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Third of young people say their mental health has deteriorated since Brexit vote, survey shows

One in three young people feel more anxious now than this time last year, with leaving the EU, money worries and the cost of housing being the main causes

May Bulman
Social Affairs Correspondent
Friday 29 September 2017 00:14 BST
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Nearly half of young people say they feel worried for the future, with two in five saying Brexit is a cause of anxiety
Nearly half of young people say they feel worried for the future, with two in five saying Brexit is a cause of anxiety (Getty)

One in three young people say their mental health has declined in the past year, with nearly half citing the Brexit vote as a cause of anxiety, new research shows.

A poll of more than 4,000 18-30 year-olds in England and Wales shows that a third of young people (32 per cent) feel more anxious now than this time last year, with leaving the EU, money worries and the cost of housing being the main reported causes.

The findings, carried out by Populus for charity the Young Women’s Trust, have prompted concerns that youthful optimism has been replaced by worry and anxiety due to financial troubles and uncertainty about the future.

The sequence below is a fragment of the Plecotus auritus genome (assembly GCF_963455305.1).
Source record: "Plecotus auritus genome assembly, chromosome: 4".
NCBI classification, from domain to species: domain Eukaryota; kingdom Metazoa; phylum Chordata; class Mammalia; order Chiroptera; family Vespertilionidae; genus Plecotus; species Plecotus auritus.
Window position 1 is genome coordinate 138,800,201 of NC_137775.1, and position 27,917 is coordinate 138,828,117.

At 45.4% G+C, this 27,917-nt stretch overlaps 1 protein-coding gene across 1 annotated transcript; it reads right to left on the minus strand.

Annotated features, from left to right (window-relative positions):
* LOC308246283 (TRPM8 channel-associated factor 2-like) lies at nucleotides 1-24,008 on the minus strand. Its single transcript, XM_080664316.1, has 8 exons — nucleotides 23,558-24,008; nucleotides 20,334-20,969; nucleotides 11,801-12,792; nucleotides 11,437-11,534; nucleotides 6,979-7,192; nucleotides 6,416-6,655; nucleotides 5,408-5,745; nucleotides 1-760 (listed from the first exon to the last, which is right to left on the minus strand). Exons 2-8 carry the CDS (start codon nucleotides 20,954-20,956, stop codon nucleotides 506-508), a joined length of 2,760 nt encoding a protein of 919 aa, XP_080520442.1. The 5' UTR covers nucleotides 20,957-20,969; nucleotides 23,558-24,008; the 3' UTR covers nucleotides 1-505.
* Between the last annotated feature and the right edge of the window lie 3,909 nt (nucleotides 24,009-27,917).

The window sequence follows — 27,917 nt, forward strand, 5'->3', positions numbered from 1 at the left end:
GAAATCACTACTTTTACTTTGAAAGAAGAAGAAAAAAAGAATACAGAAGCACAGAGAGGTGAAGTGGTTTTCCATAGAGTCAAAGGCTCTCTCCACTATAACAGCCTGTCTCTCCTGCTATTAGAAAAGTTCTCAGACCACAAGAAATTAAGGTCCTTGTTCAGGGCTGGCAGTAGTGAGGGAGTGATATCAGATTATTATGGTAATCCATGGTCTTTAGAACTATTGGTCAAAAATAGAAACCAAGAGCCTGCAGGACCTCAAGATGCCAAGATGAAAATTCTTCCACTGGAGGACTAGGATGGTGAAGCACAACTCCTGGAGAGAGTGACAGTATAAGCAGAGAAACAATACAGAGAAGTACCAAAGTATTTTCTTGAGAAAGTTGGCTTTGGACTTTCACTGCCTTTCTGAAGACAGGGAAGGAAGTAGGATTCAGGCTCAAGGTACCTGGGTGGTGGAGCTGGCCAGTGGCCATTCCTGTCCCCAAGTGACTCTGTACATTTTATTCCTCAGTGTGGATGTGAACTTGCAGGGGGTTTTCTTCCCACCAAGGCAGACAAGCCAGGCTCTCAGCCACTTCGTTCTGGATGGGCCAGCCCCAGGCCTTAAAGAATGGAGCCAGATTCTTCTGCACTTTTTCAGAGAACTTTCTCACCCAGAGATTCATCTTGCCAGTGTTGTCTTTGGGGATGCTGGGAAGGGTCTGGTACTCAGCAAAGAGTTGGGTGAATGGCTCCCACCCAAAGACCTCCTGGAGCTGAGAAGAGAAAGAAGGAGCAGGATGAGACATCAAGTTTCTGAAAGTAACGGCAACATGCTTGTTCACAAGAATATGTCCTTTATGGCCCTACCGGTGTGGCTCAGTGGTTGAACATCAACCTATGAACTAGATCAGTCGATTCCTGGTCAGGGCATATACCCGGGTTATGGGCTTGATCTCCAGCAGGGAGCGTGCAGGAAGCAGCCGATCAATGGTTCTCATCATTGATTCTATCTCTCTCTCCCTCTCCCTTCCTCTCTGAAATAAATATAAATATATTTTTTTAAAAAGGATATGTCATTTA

Half of young people (47 per cent) said they feel worried for the future. Two in five (42 per cent) said Brexit was a cause of anxiety, followed by concerns about buying a home (41 per cent) and their current financial situation (37 per cent).

The findings echo research by the British Council earlier this month, which showed that many young British people were worried about Brexit’s impact on their opportunities and career plans.

The report also reveals that financial pressures are particularly affecting women, with two in five young women (41 per cent) saying it was a real struggle to make their cash last until the end of the month, compared to 28 per cent of young men.

Nearly half of young women (48 per cent) and 39 per cent of young men said it would be a “big financial problem” if they had to replace a large item such as a fridge or a washing machine this year.

Sexism and racism is also a significant issue for young people, with a third of young women saying they had faced gender discrimination when working or looking for work, and 41 per cent of black and ethnic minority young people saying they had experienced work-related racism.

Responding to the findings, Young Women’s Trust chief executive Dr Carole Easton OBE said low pay, insecure work and housing pressures meant things now appeared to be “going backwards”, with young people no longer having more opportunities than the previous generation.

“The traditional stereotype of youthful swagger and optimism seems to have been replaced by worry and anxiety. Perhaps this is not surprising given, that young people are facing serious financial troubles and uncertainty about their future,” she said.

“Low pay, insecure work and housing pressures are leaving young people struggling to make ends meet, which is having a terrible impact on their mental health. We are used to each generation having more opportunities than the last, but there is a feeling now that things are going backwards.

“These are very worrying times for young people – especially young women, who are hardest hit.”

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